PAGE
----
IMSA: Sage Karam joins CGR lineup at IMS

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Seven-time and reigning GRAND-AM Rolex Sports Car Series Champions and five-time Rolex 24 At Daytona Winners Chip Ganassi Racing with Felix Sabates (CGRFS) announced today that development driver Sage Karam will join Scott Pruett in the driver lineup of the No. 01 Telcel Ford EcoBoost Prototype (P) for the TUDOR United SportsCar Championship (TUSC) Brickyard Grand Prix at Indianapolis Motor Speedway (IMS) on July 25.  The driver lineup changes after regular co-driver Memo Rojas couldn’t compete this weekend due to a nagging back issue.

NOTES OF INTEREST:

  • Karam Behind the Wheel:  The reigning Indy Lights Champion, 2011 Star Mazda Rookie of the Year and 2010 USF2000 Champion returns to CGRFS after making his debut with the team in Round 1 of the TUSC in his first start in a sports car at the Rolex 24 At Daytona, again with the team in Round 2 at the 12 Hours of Sebring, and most recently in round 7 at the Sahlen’s Six Hours of the Glen.  Karam also led the team’s four-car Indianapolis 500 effort in his very first Verizon IndyCar Series start with a ninth-place result at IMS in May.
  • Indianapolis Successes:  The No. 01 car has raced at IMS twice in the team’s 10-year sports car career (2012, 2013) and has placed second both times.  The team has completed 198 out of 198 laps at IMS and led 23 of those laps.
  • Ganassi Driver Development Program:  Karam adds to a growing lineup of CGRT development drivers that includes 21-year-old graduate Kyle Larson (No. 42 Target Chevrolet SS in the NASCAR Sprint Cup Series) and 19-year-old Dylan Kwasniewski (No. 31 RockStar Chevrolet Camaro in the NASCAR Nationwide Series).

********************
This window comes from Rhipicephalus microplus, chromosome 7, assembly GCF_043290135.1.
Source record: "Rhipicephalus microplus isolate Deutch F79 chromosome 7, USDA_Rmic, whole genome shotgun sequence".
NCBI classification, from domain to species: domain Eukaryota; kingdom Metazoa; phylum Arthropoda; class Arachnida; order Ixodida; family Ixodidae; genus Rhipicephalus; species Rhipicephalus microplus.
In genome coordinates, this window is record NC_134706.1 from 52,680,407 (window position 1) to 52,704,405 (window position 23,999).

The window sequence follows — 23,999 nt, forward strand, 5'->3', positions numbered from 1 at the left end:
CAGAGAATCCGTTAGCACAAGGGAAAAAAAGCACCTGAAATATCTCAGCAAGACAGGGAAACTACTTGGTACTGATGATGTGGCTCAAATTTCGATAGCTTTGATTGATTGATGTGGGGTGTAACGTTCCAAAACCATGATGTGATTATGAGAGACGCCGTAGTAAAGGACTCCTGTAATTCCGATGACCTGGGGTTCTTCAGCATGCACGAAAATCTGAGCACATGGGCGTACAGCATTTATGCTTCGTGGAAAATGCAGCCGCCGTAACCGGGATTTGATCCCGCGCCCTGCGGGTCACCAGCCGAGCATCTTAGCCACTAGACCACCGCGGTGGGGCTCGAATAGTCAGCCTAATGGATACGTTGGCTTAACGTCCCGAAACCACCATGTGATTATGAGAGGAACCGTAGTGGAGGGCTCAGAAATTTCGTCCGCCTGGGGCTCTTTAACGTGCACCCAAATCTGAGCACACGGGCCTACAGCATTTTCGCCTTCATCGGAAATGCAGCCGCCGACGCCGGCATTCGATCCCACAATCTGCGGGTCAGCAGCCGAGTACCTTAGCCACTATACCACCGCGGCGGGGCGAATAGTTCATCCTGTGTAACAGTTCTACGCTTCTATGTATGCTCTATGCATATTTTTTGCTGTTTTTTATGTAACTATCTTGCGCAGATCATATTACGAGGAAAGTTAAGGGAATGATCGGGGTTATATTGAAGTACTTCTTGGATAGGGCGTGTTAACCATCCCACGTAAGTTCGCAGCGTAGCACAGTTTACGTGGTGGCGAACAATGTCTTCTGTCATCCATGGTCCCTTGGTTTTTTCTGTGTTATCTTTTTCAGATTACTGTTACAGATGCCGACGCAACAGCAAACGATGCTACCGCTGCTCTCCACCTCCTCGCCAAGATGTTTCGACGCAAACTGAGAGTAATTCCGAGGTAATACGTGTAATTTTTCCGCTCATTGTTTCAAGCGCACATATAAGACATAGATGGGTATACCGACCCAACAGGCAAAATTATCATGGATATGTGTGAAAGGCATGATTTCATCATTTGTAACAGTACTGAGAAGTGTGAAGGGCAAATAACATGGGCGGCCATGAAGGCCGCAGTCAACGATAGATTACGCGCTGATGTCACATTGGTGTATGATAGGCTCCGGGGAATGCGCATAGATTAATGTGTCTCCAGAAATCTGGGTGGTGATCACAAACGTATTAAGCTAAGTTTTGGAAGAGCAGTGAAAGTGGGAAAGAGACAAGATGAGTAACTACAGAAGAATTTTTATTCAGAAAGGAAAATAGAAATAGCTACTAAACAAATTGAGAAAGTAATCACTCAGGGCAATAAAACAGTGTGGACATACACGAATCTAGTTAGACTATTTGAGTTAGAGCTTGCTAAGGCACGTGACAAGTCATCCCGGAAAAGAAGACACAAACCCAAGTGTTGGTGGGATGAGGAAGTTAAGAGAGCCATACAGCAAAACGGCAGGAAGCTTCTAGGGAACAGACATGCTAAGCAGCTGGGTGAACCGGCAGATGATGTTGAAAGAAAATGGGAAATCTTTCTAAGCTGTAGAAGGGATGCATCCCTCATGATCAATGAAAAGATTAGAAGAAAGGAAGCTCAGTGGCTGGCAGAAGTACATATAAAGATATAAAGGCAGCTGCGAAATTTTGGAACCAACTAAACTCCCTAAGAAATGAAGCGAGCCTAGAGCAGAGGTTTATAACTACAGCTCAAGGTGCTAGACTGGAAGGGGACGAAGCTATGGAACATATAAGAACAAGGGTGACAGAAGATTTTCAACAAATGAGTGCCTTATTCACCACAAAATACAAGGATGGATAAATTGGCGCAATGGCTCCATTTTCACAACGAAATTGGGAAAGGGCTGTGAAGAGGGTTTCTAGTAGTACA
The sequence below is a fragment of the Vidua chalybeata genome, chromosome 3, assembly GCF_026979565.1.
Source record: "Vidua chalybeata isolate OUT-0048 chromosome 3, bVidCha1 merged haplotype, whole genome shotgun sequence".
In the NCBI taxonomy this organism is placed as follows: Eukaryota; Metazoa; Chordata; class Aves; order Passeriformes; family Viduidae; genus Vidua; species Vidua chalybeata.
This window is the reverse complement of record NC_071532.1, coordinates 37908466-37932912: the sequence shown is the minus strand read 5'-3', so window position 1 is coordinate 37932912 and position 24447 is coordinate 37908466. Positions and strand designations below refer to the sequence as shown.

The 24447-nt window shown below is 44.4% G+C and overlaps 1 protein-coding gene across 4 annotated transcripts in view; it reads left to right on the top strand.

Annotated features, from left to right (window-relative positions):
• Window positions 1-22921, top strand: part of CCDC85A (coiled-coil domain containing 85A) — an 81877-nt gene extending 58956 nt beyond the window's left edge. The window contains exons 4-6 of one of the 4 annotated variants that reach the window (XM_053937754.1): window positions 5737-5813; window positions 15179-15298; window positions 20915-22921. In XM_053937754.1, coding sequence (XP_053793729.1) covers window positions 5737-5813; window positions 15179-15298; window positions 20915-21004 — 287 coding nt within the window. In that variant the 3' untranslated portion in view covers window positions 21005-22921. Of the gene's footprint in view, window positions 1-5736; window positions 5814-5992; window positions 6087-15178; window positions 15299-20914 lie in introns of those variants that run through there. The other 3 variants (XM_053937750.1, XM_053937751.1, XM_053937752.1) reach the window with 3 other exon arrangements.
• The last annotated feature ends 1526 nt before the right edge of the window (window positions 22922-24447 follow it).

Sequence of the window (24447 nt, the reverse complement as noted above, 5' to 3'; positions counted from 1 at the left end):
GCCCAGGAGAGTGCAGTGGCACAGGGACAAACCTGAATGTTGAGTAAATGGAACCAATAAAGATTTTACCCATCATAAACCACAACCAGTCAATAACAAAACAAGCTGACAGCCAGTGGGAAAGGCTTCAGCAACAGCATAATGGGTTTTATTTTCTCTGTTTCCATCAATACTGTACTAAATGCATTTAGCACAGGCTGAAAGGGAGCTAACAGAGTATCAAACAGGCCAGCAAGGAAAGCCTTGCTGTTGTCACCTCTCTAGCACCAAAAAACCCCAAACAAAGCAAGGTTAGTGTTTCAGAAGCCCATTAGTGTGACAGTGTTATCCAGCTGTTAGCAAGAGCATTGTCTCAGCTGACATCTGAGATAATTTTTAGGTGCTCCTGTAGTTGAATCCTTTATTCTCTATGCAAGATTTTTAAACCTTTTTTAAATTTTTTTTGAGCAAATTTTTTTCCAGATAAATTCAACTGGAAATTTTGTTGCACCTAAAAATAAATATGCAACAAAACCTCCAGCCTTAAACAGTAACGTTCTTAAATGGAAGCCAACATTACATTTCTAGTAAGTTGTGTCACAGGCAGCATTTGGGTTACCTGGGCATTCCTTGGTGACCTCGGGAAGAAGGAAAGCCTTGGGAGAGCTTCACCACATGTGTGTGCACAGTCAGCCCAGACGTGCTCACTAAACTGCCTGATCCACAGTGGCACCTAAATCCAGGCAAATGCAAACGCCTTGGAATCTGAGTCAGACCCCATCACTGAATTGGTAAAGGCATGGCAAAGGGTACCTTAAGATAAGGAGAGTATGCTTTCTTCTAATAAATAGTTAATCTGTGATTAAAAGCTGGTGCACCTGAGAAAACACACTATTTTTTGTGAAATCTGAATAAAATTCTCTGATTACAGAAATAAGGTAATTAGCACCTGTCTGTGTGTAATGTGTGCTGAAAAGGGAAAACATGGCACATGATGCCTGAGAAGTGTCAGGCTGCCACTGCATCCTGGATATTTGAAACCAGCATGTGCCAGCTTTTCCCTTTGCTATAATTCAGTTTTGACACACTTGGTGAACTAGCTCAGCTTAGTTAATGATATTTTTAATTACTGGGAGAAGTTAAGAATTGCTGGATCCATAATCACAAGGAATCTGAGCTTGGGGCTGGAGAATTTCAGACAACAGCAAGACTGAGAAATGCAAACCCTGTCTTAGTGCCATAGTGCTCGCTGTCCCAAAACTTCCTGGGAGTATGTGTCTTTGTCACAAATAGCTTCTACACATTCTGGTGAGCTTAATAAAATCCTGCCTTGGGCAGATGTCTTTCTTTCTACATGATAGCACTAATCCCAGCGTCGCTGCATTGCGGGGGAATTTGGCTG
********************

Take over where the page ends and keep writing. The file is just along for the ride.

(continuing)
QUOTEBOARD:

Sage Karam, Driver:  “I couldn’t have been happier to get the call to come drive again with the team in the No. 01 car in Indianapolis.  It’s an unfortunate situation for Memo, and I hope he recovers quickly, but I’m happy to step up and contribute any way I can.  I have such great memories of competing at IMS already in the Indianapolis 500 this year with the team, so it almost feels like going home a bit.  I know it’s a completely different track, but I feel comfortable there, and I’m hoping I can carry that over into a great result this weekend.”

Memo Rojas, Driver:  “I spoke to the team after our last race at Mosport and let them know that I didn’t feel that I was 100%.  I discussed the situation with our managing director Mike Hull and we agreed that it would be best for me to rest my back this weekend.  I know Sage will do a great job filling in and I’m already looking forward to the race at Road America after a few weekends off.”